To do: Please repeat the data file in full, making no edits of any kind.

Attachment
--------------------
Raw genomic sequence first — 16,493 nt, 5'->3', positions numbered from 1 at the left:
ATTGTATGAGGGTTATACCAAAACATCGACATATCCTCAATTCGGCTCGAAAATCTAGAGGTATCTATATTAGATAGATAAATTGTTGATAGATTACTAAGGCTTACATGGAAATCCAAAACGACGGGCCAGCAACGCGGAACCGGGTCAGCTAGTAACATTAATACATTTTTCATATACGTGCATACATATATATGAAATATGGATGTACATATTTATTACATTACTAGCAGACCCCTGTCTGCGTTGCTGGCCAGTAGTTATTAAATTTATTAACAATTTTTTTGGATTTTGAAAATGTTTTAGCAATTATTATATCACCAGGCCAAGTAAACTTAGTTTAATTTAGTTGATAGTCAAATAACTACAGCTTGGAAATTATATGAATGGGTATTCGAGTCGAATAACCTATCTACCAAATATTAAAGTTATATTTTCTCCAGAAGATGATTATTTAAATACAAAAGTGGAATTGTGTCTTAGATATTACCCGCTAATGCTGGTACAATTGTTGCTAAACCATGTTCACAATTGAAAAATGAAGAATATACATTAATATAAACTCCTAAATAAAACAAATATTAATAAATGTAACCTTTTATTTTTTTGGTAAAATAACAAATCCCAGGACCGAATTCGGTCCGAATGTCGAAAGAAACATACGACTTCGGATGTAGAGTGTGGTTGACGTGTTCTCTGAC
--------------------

Raw genomic sequence first — 16,493 nt, 5'->3', positions numbered from 1 at the left:
ATTGTATGAGGGTTATACCAAAACATCGACATATCCTCAATTCGGCTCGAAAATCTAGAGGTATCTATATTAGATAGATAAATTGTTGATAGATTACTAAGGCTTACATGGAAATCCAAAACGACGGGCCAGCAACGCGGAACCGGGTCAGCTAGTAACATTAATACATTTTTCATATACGTGCATACATATATATGAAATATGGATGTACATATTTATTACATTACTAGCAGACCCCTGTCTGCGTTGCTGGCCAGTAGTTATTAAATTTATTAACAATTTTTTTGGATTTTGAAAATGTTTTAGCAATTATTATATCACCAGGCCAAGTAAACTTAGTTTAATTTAGTTGATAGTCAAATAACTACAGCTTGGAAATTATATGAATGGGTATTCGAGTCGAATAACCTATCTACCAAATATTAAAGTTATATTTTCTCCAGAAGATGATTATTTAAATACAAAAGTGGAATTGTGTCTTAGATATTACCCGCTAATGCTGGTACAATTGTTGCTAAACCATGTTCACAATTGAAAAATGAAGAATATACATTAATATAAACTCCTAAATAAAACAAATATTAATAAATGTAACCTTTTATTTTTTTGGTAAAATAACAAATCCCAGGACCGAATTCGGTCCGAATGTCGAAAGAAACATACGACTTCGGATGTAGAGTGTGGTTGACGTGTTCTCTGAC